While people are asking themselves this very question, the “online experts” are telling you where you should be once the SHTF. The problem is you do not currently live in any of the “safe areas” that they recommend. There are, of course, areas that for whatever reason would be better suited over other locations, but no one really knows until something actually happens.
There is essentially no history of events from which to harvest information. It’s all conjecture at this point. What happens if one of the best places to be according to the experts is attacked, destroyed by a natural disaster, or overrun with panicked citizens?
Then what, the home you bugged out from may not look so bad once you have figured out that the grass is not as green on the other side of the fence as you had once thought.
Ted Koppel’s “Lights Out: A Cyberattack, A Nation Unprepared, Surviving the Aftermath”.
The United States, according to the book, is woefully unprepared, and that a cyber-attack on the power grid in this country is not a matter of if but when. Stark assessments, and yet more likely today than yesterday, according to some experts.
Mr. Koppel is a noted journalist, and so you cannot simply brush off what he is saying. People are taking a second look. The ones that brushed off all the other proclamations may be paying more attention today. They may be asking themselves what happens if, and living where I live, does it put me in more danger.
Most people cannot simply pick up and move to a safer area, even if one existed. How do you know it’s safer? On one hand, some are saying that the golden hordes will overtake rural areas so using this logic then, the cities would be a better place during a catastrophe, because of less competition for resources, well that is if the experts writing on blogs and websites are correct.
Still following this line of logic all the recommended places would be quickly overrun with refugees from metropolitan areas. People, because of the Internet would know where to go during a crisis. Thus the problems associated with heavily populated areas would simply be moved from one location to another.
From one pile to another as the saying goes, it doesn’t go exactly like that, but you get the meaning. This, of course, assumes that people are paying attention and realize they may be confronted with this very question not too far into the future.
If you are reading this then you are paying attention and you may even be confused at this point. Do I stay or do I go.
Well you have a home now, a shelter, so that right there may be a deciding factor. Unless your home is destroyed by fire, flooding, or some other disaster, you have a shelter, a home, and common sense tells you the best place to be is there regardless of what the experts are touting online. The best place to be may be right where you are when the SHTF.
If as Ted Koppel predicts the power grid will go down, then the problem will be nationwide and any area would essentially have the same problems. Obviously, if you had an established homestead you would be better off than say someone living in an apartment in a heavily populated area, but again those living in an apartment today cannot just decide to start homesteading, and be set up tomorrow, and they certainly cannot decide to do this once the grid goes down. Therefore, the circle has come back around to the fact that you will have to survive where you currently are.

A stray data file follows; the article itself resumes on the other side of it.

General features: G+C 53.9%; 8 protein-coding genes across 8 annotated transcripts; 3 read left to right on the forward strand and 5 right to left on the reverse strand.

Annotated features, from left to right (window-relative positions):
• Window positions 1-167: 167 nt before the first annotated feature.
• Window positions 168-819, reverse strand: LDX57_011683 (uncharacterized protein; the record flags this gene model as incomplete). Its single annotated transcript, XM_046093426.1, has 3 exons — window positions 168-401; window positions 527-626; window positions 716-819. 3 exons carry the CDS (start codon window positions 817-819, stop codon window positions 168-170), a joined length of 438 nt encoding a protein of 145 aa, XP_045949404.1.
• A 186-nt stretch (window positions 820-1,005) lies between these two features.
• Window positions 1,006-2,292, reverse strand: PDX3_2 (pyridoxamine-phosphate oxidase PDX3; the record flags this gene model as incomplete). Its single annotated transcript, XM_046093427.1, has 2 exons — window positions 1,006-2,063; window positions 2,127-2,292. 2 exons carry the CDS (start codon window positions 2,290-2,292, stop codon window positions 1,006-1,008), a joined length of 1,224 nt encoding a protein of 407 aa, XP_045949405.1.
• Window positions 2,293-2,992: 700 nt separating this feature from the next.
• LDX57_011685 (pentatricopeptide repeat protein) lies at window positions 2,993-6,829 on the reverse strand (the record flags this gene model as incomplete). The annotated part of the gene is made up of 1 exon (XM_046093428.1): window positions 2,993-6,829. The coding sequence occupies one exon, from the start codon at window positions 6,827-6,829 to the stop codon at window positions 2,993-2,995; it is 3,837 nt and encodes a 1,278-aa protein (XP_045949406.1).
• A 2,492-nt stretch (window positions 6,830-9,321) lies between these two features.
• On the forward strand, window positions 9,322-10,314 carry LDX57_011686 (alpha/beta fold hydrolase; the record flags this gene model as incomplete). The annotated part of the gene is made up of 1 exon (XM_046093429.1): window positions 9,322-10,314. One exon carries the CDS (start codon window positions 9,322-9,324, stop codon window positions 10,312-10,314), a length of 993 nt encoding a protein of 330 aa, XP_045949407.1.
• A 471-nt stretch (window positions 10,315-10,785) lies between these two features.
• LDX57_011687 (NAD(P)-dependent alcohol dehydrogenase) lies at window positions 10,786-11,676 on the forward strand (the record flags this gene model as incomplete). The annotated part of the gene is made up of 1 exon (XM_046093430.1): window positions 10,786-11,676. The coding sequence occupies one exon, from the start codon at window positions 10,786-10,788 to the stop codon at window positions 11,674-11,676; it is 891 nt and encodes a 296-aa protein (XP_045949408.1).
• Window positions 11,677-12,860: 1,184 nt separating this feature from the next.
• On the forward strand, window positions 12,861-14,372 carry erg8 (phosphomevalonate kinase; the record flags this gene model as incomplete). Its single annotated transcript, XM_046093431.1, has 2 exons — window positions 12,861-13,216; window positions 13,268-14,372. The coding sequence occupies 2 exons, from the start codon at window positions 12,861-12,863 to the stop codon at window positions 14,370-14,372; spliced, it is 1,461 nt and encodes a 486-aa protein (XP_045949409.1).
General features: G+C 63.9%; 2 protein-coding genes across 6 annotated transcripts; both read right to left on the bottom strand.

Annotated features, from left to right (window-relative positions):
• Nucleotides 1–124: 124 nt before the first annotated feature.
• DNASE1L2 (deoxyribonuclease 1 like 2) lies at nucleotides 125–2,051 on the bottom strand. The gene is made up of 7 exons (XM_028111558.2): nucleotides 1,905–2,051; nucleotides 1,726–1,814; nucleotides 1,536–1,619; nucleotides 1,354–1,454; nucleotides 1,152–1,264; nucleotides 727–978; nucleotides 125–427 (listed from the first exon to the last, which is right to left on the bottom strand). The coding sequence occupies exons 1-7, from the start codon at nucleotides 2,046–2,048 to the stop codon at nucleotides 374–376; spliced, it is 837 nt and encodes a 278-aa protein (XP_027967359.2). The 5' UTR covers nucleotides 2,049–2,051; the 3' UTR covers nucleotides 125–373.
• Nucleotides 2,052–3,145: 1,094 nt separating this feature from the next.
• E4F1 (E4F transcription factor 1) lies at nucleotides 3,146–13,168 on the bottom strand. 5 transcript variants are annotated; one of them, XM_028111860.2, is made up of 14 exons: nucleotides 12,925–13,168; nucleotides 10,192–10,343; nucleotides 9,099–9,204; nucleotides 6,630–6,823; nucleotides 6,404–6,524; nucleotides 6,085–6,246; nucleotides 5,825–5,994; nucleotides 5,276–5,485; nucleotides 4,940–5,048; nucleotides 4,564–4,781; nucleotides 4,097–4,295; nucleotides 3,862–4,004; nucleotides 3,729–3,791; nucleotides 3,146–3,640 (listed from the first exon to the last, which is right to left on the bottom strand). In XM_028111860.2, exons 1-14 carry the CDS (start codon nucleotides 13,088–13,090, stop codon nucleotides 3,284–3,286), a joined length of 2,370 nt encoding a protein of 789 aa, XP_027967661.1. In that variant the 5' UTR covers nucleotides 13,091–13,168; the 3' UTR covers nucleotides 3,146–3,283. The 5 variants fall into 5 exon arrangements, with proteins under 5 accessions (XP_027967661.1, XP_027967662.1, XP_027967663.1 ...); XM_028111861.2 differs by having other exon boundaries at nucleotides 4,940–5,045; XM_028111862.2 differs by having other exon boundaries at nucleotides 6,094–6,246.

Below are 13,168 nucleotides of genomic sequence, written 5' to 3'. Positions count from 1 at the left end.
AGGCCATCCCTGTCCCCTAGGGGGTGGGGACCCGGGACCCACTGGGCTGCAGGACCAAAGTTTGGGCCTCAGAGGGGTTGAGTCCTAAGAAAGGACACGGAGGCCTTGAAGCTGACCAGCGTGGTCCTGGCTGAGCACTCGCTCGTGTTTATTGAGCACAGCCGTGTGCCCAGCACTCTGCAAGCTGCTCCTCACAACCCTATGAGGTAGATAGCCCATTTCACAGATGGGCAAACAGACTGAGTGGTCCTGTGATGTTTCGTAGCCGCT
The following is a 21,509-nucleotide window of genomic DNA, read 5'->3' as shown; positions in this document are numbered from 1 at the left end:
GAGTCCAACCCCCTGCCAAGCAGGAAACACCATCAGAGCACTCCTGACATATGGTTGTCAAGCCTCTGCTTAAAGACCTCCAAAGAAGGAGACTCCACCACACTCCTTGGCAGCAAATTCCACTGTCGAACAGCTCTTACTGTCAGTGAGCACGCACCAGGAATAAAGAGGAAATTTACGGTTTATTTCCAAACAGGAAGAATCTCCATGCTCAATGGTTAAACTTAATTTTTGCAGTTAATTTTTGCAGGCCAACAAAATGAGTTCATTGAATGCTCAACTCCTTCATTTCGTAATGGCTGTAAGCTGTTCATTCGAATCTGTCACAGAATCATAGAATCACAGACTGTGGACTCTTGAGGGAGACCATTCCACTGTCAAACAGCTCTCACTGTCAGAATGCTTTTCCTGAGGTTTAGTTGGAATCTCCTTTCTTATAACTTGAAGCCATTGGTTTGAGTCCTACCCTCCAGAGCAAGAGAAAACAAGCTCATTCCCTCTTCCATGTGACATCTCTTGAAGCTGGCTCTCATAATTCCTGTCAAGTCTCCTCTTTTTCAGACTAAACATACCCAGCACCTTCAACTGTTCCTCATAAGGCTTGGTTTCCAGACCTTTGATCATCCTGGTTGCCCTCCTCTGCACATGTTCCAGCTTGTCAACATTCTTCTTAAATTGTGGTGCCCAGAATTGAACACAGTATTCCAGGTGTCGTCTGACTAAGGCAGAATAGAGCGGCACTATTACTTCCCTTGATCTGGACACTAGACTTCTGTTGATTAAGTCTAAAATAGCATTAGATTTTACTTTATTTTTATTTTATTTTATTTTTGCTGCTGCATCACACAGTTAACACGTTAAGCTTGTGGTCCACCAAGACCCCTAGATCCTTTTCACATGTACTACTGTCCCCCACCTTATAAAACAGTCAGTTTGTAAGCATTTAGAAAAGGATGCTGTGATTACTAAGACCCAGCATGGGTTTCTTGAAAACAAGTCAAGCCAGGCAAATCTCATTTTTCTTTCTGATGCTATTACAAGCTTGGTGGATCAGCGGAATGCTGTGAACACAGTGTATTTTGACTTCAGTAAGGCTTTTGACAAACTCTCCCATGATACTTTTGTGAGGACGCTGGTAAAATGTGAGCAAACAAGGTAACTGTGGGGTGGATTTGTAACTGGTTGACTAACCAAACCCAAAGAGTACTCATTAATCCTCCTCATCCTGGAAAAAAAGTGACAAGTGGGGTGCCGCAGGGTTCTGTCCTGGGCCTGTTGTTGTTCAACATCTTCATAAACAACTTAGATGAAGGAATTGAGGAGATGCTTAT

You Have To Decide
You cannot move, you do not own property out in the country, and you barely have enough resources to survive day-to-day let alone gather enough to survive a year or more once the grid has gone down. Many people are facing this very problem. They may know what they need to do, but simply cannot do enough to ensure they have all the bases covered.
There are things that you can do that only cost you some time and energy. Once left with only one option, then you have to make the best of that option. Learn what resources are available once the grid goes down. Know what is available just outside of town.
Are there lakes, rivers and streams, are there public parks with ponds within the city, for example. Of course these resources are temporary ones, and you would have to move quickly to gain any use from them, but knowing where to go before disaster strikes gives you the advantage.
Do a resource analysis in your area now to identify any resources than can be used during a crisis, and remember others will be thinking of the same things. One thing a city has is structures, which can be used as shelters. If you live on the fifth floor of an apartment building, for example, you would probably want to relocate within the area. You would not want to be on the upper floors when the grid goes down.
Learn how to survive where you are now, because it does no good to wonder if somewhere else is a better option. It is not an option when you simply do not have the means to get there. If you have the financial means to make a move now then so be it, otherwise structure your survival plans around where you live now.